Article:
“I must have seen a thousand just since Saturday. They are absolutely everywhere. They are swimming about in the lake close to our house, they jump on the ice floes, and they scurry around the outside of our house,“ said holiday-maker Magnus Lundberg, to the local Östersundsposten (ÖP) daily.
Road users are reportedly struggling to avoid the advancing lemming hordes with many of the small furry animals ending up as road kill in what has been described as a real massacre on the roads.
However, Sweden’s pets and wild animals alike stand to gain as the lemming-strewn roads present a veritable feast for hungry predators.
Favourable weather has created the conditions for 2011 to become what Swedes call “a real lemming year”.
According to Birger Hörnfeldt, of the department of wildlife, fish and environmental studies at the Swedish University of Agricultural Sciences in Umeå, these traditionally occur every 3-4 years.
But the last three decades have seen such unfavourable weather that the number of lemmings had diminished considerably.
If winters are too clement, the little rodents are forced up from under the snow-clad ground too soon and perish.
But the last two winters have been cold enough for lemmings to stay under their blanket of snow and subsequently the stock has grown.
“It started with a ‘rodent-boom’ in the autumn and then we had a very cold winter. The reason we see them now is that we have just had a heat wave. That forces them out,” Hörnfeldt told ÖP.
Lemmings have traditionally been believed to undertake the occasional mass exodus, sometimes to meet their death by following each other off a cliff.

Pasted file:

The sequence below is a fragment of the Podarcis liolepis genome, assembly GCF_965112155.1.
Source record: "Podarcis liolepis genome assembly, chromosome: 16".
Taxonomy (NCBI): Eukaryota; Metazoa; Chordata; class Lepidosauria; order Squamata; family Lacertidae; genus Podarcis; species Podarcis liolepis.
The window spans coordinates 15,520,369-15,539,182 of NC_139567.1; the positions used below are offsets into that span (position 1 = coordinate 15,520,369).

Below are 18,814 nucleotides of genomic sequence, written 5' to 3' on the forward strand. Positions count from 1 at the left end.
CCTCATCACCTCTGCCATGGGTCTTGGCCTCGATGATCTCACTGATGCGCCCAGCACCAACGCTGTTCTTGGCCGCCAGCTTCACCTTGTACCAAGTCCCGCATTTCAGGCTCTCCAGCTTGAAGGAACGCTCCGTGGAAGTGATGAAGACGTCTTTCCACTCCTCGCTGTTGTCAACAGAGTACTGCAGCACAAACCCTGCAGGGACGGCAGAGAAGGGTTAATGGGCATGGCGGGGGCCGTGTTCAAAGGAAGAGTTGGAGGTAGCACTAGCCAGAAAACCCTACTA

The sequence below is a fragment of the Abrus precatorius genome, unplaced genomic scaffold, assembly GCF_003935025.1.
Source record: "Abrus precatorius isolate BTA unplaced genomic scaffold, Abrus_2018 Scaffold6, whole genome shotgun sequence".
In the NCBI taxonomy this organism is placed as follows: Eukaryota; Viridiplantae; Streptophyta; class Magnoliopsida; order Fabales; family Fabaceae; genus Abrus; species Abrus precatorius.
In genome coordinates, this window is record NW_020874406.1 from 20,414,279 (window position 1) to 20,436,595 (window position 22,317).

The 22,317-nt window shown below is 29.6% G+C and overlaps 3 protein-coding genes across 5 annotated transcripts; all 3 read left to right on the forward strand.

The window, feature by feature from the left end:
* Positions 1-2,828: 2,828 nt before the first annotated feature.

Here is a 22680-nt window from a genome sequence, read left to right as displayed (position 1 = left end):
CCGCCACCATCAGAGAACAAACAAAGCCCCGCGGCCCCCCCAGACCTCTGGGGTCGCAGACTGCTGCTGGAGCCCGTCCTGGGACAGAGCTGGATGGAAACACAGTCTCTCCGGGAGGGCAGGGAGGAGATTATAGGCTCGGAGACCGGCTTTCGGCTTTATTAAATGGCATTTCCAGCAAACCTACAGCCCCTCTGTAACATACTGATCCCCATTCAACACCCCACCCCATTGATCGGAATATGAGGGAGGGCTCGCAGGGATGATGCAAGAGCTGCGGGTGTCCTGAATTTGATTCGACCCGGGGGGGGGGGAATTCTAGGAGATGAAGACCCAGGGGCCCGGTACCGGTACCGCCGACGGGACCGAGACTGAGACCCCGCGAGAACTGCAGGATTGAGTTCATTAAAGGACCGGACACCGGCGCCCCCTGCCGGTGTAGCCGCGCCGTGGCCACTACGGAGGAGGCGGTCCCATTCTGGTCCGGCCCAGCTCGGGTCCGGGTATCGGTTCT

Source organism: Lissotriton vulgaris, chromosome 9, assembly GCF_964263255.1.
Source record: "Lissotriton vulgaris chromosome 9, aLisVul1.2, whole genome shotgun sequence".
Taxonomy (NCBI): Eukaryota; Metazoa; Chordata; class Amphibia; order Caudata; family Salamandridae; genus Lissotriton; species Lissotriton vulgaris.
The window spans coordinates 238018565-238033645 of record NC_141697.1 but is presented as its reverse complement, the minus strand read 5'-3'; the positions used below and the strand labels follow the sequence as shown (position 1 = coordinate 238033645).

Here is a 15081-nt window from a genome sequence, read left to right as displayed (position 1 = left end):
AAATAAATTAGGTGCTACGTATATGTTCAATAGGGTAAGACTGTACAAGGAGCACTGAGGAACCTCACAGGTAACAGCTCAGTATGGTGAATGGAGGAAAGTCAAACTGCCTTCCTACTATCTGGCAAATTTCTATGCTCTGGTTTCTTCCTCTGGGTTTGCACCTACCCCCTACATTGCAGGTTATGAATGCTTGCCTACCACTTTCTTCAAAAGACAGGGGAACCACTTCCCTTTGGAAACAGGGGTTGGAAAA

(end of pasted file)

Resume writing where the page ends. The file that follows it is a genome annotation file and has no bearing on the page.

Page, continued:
However, today this kind of migration behaviour is believed by experts to be a myth based on lies or at least highly exaggerated.
According to Bengt Landström of the mountain unit at the County Administrative Board in Norrbotten, this may well be a record year for lemmings, but he does not believe in a bona fide ‘lemming exodus’, where the lemmings blindly follow one another to their death.
“No, that kind of lemming migration is just a fairy tale, a tall story,“ he told local paper Piteå Tidningen.
Unfortunately, exodus or no exodus, the move from the mountaintops often means that the little rodents go to their death.
If they are not hit by cars wild or domestic animals are very keen to get their paws on them.
“Our dogs are eating the lemmings while we are out walking. It is not much we can do about it. The dogs just bite down on them, throw them up in the air and then swallow them almost whole. They probably devour between five and ten a day,” Magnus Lundberg told ÖP.
The animals are often seen as aggressive little creatures but Birger Hörnfeldt sees no reason for the public to fear lemmings, should one sneak up on them unawares.
“If they seem ill-tempered it is only defensive behaviour, they’ll probably not do much more than hiss,” Hörnfeldt told ÖP.